... also note that Rubin had previously come from running Goldman and the Treasury Secretary last decade (during the economic mess), had also come from Goldman (the vast number of Goldman alumni giving rise to comments about treasury was Goldman's branch office in washington) ... and Gramm is #2 on Time's list of those responsible for the economic mess ... for both repeal of glass-steagall and blocking regulation of (gambling) CDS:
http://content.time.com/time/specials/packages/article/0,28804,1877351_1877350_1877330,00.html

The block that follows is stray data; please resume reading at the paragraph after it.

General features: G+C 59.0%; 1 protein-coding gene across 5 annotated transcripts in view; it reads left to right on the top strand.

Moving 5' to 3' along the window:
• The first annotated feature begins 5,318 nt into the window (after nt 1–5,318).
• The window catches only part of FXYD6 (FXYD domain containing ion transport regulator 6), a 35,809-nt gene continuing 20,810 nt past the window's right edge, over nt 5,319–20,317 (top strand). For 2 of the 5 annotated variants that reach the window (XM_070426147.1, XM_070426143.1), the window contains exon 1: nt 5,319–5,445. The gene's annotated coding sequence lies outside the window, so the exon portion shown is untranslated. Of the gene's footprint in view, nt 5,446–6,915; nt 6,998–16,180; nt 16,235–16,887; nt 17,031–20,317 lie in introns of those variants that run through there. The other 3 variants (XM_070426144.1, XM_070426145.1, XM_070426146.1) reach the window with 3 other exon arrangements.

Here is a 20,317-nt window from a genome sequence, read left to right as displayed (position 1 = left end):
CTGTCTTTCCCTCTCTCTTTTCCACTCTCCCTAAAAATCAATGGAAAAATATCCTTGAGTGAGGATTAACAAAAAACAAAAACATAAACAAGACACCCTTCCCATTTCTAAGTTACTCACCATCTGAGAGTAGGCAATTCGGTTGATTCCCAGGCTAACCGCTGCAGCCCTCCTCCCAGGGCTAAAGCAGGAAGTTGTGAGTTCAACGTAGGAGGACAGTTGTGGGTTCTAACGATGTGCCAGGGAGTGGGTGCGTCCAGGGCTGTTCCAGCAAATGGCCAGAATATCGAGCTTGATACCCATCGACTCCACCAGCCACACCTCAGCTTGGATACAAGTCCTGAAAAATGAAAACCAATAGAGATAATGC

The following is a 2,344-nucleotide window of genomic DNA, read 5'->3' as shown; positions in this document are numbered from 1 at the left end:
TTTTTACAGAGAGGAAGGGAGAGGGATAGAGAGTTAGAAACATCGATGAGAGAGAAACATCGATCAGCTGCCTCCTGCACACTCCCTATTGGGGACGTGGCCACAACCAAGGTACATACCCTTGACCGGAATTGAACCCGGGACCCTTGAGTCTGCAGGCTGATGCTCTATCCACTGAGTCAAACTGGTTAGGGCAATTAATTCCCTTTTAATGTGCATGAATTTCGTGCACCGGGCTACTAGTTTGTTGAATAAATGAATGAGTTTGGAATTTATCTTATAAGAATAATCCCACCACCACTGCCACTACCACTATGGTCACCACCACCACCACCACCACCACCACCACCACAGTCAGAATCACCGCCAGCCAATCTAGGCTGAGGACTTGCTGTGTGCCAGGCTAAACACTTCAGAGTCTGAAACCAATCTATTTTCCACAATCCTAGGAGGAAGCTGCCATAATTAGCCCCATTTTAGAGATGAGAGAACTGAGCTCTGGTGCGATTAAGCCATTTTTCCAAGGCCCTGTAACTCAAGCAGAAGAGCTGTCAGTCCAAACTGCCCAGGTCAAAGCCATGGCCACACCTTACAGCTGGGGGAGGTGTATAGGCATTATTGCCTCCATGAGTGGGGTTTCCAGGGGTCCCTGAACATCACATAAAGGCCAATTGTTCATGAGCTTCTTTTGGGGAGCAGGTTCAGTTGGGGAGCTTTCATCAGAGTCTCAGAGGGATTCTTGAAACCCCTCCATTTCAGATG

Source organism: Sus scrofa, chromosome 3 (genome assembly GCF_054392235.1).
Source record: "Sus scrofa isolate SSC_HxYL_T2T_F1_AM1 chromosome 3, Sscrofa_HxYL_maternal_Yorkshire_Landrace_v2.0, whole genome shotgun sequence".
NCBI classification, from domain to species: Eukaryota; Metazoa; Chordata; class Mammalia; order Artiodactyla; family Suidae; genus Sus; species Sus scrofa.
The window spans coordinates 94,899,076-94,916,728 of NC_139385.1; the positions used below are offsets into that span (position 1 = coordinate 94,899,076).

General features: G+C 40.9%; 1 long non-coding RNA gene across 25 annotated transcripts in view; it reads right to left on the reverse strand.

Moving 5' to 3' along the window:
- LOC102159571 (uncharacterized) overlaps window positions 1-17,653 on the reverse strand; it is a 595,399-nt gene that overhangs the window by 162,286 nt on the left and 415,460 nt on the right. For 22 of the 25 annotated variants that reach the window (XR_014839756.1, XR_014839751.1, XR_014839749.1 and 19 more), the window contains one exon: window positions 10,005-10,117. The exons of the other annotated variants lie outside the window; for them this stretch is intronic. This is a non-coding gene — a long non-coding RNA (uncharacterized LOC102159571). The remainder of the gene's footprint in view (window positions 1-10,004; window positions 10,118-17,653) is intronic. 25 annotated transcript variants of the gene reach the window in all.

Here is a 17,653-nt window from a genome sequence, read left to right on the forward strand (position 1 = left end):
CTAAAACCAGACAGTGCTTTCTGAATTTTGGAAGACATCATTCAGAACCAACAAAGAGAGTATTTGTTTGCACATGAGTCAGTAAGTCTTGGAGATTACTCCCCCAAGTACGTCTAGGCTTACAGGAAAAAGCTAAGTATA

and when head of CFTC proposes regulating CDS, she is replaced with Gramm's wife
http://www.nytimes.com/2008/11/17/business/17grammside.html

from above:
Enron was a major contributor to Mr. Gramm's political campaigns, and Mr. Gramm's wife, Wendy, served on the Enron board, which she joined after stepping down as chairwoman of the Commodity Futures Trading Commission.

... and
http://www.villagevoice.com/2002-01-15/news/phil-gramm-s-enron-favor/

from above:
A few days after she got the ball rolling on the exemption, Wendy Gramm resigned from the commission. Enron soon appointed her to its board of directors, where she served on the audit committee, which oversees the inner financial workings of the corporation. For this, the company paid her between $915,000 and $1.85 million in stocks and dividends, as much as $50,000 in annual salary, and $176,000 in attendance fees,

... snip ...